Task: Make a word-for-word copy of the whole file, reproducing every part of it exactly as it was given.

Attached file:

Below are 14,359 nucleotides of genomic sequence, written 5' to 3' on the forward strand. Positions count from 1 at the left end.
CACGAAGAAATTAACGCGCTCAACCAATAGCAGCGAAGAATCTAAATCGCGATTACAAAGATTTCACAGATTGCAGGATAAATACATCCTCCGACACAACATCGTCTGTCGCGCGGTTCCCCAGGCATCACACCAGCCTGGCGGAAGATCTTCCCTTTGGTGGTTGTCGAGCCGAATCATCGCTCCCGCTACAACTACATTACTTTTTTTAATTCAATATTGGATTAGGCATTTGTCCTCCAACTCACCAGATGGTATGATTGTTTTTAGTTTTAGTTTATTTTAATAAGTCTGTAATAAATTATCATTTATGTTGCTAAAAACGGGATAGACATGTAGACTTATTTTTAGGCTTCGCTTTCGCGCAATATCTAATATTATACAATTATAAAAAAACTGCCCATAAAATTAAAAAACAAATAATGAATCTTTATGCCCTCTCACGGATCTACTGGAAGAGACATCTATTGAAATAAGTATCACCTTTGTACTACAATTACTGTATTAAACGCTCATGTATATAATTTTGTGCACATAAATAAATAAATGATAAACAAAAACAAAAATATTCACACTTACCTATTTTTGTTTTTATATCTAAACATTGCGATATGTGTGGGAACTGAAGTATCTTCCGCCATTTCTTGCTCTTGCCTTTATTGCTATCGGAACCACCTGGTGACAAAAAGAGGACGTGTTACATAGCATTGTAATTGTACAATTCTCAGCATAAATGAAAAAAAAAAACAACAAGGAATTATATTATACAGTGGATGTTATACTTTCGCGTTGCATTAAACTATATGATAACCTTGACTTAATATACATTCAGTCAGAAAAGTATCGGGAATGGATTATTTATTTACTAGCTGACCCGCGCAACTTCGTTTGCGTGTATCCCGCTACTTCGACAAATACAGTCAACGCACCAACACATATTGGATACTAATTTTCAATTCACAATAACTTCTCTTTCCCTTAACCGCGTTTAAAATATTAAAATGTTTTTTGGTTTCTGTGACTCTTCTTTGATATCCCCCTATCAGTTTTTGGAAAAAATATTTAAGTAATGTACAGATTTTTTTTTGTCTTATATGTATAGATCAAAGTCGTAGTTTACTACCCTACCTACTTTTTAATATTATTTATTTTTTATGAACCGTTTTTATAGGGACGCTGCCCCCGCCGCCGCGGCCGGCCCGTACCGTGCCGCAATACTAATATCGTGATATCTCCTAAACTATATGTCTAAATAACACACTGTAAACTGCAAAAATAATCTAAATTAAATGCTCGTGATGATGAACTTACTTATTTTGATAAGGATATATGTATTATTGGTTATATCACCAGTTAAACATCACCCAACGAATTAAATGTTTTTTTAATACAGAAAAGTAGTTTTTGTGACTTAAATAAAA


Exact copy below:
Below are 14,359 nucleotides of genomic sequence, written 5' to 3' on the forward strand. Positions count from 1 at the left end.
CACGAAGAAATTAACGCGCTCAACCAATAGCAGCGAAGAATCTAAATCGCGATTACAAAGATTTCACAGATTGCAGGATAAATACATCCTCCGACACAACATCGTCTGTCGCGCGGTTCCCCAGGCATCACACCAGCCTGGCGGAAGATCTTCCCTTTGGTGGTTGTCGAGCCGAATCATCGCTCCCGCTACAACTACATTACTTTTTTTAATTCAATATTGGATTAGGCATTTGTCCTCCAACTCACCAGATGGTATGATTGTTTTTAGTTTTAGTTTATTTTAATAAGTCTGTAATAAATTATCATTTATGTTGCTAAAAACGGGATAGACATGTAGACTTATTTTTAGGCTTCGCTTTCGCGCAATATCTAATATTATACAATTATAAAAAAACTGCCCATAAAATTAAAAAACAAATAATGAATCTTTATGCCCTCTCACGGATCTACTGGAAGAGACATCTATTGAAATAAGTATCACCTTTGTACTACAATTACTGTATTAAACGCTCATGTATATAATTTTGTGCACATAAATAAATAAATGATAAACAAAAACAAAAATATTCACACTTACCTATTTTTGTTTTTATATCTAAACATTGCGATATGTGTGGGAACTGAAGTATCTTCCGCCATTTCTTGCTCTTGCCTTTATTGCTATCGGAACCACCTGGTGACAAAAAGAGGACGTGTTACATAGCATTGTAATTGTACAATTCTCAGCATAAATGAAAAAAAAAAACAACAAGGAATTATATTATACAGTGGATGTTATACTTTCGCGTTGCATTAAACTATATGATAACCTTGACTTAATATACATTCAGTCAGAAAAGTATCGGGAATGGATTATTTATTTACTAGCTGACCCGCGCAACTTCGTTTGCGTGTATCCCGCTACTTCGACAAATACAGTCAACGCACCAACACATATTGGATACTAATTTTCAATTCACAATAACTTCTCTTTCCCTTAACCGCGTTTAAAATATTAAAATGTTTTTTGGTTTCTGTGACTCTTCTTTGATATCCCCCTATCAGTTTTTGGAAAAAATATTTAAGTAATGTACAGATTTTTTTTTGTCTTATATGTATAGATCAAAGTCGTAGTTTACTACCCTACCTACTTTTTAATATTATTTATTTTTTATGAACCGTTTTTATAGGGACGCTGCCCCCGCCGCCGCGGCCGGCCCGTACCGTGCCGCAATACTAATATCGTGATATCTCCTAAACTATATGTCTAAATAACACACTGTAAACTGCAAAAATAATCTAAATTAAATGCTCGTGATGATGAACTTACTTATTTTGATAAGGATATATGTATTATTGGTTATATCACCAGTTAAACATCACCCAACGAATTAAATGTTTTTTTAATACAGAAAAGTAGTTTTTGTGACTTAAATAAAA